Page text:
The solutions to climate change—indeed, to most of humanity's environmental challenges—are all around us. Nature has already devised, after 3.8 billion years of testing, the most efficient ways to filter water, clean air, avoid toxins, stabilize the climate, and otherwise sustain life. If humans emulated nature’s practices, we could not merely halt environmental degradation but reverse it. This is the promise of biomimicry.
Example: Photosynthesis offers a way to extract carbon dioxide from the atmosphere, thus reversing global warming. When trees and crops grow, they take in CO2 via photosynthesis and store it in stalks, leaves, and roots. Bury those materials in soil, where they no longer trap heat, and you begin to turn down the global thermostat. And, equally important in a hungry world, you improve the soil’s fertility—boosting crop yields—and its resilience to droughts and floods, which will intensify in years ahead even if climate change’s momentum is slowed.
“We ask, ‘What would nature do here?’” says Janine Benyus, the biologist and natural historian whose 1997 book Biomimicry: Innovation Inspired by Nature popularized the term. Benyus argues that the fossil record shows what happens to species that don’t create conditions conducive to long-term survival: extinction.
If all this sounds a bit esoteric, tell that to General Mills, Boeing, GE, and Johnson & Johnson. They're some of the global companies that have collaborated with Benyus's Biomimicry Institute. They aren't just burnishing their green cred; they use biomimicry to make more profitable products. For example, “swarm technology,” by which ants and bees communicate, enables British Telecommunications to route phone calls efficiently, avoiding congestion despite heavy traffic.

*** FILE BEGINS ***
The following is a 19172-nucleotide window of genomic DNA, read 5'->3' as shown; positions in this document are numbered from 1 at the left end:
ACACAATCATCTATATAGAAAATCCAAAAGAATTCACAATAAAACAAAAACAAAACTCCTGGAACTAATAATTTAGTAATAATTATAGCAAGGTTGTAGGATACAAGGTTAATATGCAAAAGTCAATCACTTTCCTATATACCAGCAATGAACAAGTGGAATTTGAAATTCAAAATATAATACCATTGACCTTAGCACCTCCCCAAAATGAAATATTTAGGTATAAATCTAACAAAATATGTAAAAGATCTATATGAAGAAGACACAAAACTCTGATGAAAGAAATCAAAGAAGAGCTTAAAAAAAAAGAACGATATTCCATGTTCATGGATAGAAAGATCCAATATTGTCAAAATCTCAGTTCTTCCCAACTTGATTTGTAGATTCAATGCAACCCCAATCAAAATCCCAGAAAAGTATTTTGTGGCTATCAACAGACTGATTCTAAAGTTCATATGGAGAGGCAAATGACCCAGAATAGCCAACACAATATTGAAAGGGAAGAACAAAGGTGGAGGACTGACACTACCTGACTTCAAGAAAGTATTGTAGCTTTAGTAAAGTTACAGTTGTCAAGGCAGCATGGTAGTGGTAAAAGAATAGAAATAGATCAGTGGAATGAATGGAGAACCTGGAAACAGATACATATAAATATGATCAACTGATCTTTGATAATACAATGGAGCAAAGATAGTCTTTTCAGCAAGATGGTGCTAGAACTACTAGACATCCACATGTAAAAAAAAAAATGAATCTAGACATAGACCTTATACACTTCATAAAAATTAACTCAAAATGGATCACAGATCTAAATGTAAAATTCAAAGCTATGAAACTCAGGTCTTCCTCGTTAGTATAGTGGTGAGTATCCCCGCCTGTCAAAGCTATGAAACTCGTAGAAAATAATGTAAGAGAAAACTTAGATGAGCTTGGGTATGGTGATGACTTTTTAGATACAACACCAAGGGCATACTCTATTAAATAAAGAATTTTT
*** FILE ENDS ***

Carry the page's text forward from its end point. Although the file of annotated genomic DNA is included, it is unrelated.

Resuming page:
But Blue Planet, where actor-activist Leonardo DiCaprio is an adviser, illustrates what a company that’s explicitly dedicated to sustainability can achieve. Blue Planet utilizes biomimicry to turn CO2 into concrete, essentially by mirroring the process that builds coral reefs. The carbon embedded in the limestone makes the resulting concrete “carbon negative,” turning buildings and highways into another means of reversing global warming.
The reason such technologies are not yet commonplace, Benyus argues, is that “we as a society do not ask, ‘Is this good for life—good for the greatest number over the longest time?’ [Instead] we’ve chosen an economic system that demands exponential returns over short periods of time. That’s our natural selection device, and sometimes we reward very much the wrong things.”